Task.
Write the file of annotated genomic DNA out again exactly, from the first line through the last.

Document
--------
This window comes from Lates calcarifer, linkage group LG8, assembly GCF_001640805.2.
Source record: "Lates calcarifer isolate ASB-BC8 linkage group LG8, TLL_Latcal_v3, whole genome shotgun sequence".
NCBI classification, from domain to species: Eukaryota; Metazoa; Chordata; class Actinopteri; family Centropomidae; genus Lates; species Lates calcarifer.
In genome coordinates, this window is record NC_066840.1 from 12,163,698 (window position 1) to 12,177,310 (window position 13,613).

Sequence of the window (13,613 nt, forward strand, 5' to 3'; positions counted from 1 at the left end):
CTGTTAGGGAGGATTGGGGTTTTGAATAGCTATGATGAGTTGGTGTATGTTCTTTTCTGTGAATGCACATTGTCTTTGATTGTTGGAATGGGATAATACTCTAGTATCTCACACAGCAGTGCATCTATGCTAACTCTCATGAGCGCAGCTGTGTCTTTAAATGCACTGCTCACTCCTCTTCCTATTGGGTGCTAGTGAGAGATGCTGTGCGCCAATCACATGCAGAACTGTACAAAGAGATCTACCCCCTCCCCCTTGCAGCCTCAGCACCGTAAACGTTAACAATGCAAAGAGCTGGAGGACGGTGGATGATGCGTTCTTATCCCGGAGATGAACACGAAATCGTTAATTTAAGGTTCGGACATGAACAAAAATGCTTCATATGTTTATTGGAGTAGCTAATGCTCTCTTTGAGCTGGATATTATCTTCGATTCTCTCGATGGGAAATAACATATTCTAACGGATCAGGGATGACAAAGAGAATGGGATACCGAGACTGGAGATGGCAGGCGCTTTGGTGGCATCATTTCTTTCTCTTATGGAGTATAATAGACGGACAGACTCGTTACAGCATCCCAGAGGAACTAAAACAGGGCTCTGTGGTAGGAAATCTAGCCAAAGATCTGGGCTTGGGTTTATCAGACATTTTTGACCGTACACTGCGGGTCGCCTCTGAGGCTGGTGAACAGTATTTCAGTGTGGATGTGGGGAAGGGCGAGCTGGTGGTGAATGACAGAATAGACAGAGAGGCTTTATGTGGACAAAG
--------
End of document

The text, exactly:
This window comes from Lates calcarifer, linkage group LG8, assembly GCF_001640805.2.
Source record: "Lates calcarifer isolate ASB-BC8 linkage group LG8, TLL_Latcal_v3, whole genome shotgun sequence".
NCBI classification, from domain to species: Eukaryota; Metazoa; Chordata; class Actinopteri; family Centropomidae; genus Lates; species Lates calcarifer.
In genome coordinates, this window is record NC_066840.1 from 12,163,698 (window position 1) to 12,177,310 (window position 13,613).

Sequence of the window (13,613 nt, forward strand, 5' to 3'; positions counted from 1 at the left end):
CTGTTAGGGAGGATTGGGGTTTTGAATAGCTATGATGAGTTGGTGTATGTTCTTTTCTGTGAATGCACATTGTCTTTGATTGTTGGAATGGGATAATACTCTAGTATCTCACACAGCAGTGCATCTATGCTAACTCTCATGAGCGCAGCTGTGTCTTTAAATGCACTGCTCACTCCTCTTCCTATTGGGTGCTAGTGAGAGATGCTGTGCGCCAATCACATGCAGAACTGTACAAAGAGATCTACCCCCTCCCCCTTGCAGCCTCAGCACCGTAAACGTTAACAATGCAAAGAGCTGGAGGACGGTGGATGATGCGTTCTTATCCCGGAGATGAACACGAAATCGTTAATTTAAGGTTCGGACATGAACAAAAATGCTTCATATGTTTATTGGAGTAGCTAATGCTCTCTTTGAGCTGGATATTATCTTCGATTCTCTCGATGGGAAATAACATATTCTAACGGATCAGGGATGACAAAGAGAATGGGATACCGAGACTGGAGATGGCAGGCGCTTTGGTGGCATCATTTCTTTCTCTTATGGAGTATAATAGACGGACAGACTCGTTACAGCATCCCAGAGGAACTAAAACAGGGCTCTGTGGTAGGAAATCTAGCCAAAGATCTGGGCTTGGGTTTATCAGACATTTTTGACCGTACACTGCGGGTCGCCTCTGAGGCTGGTGAACAGTATTTCAGTGTGGATGTGGGGAAGGGCGAGCTGGTGGTGAATGACAGAATAGACAGAGAGGCTTTATGTGGACAAAG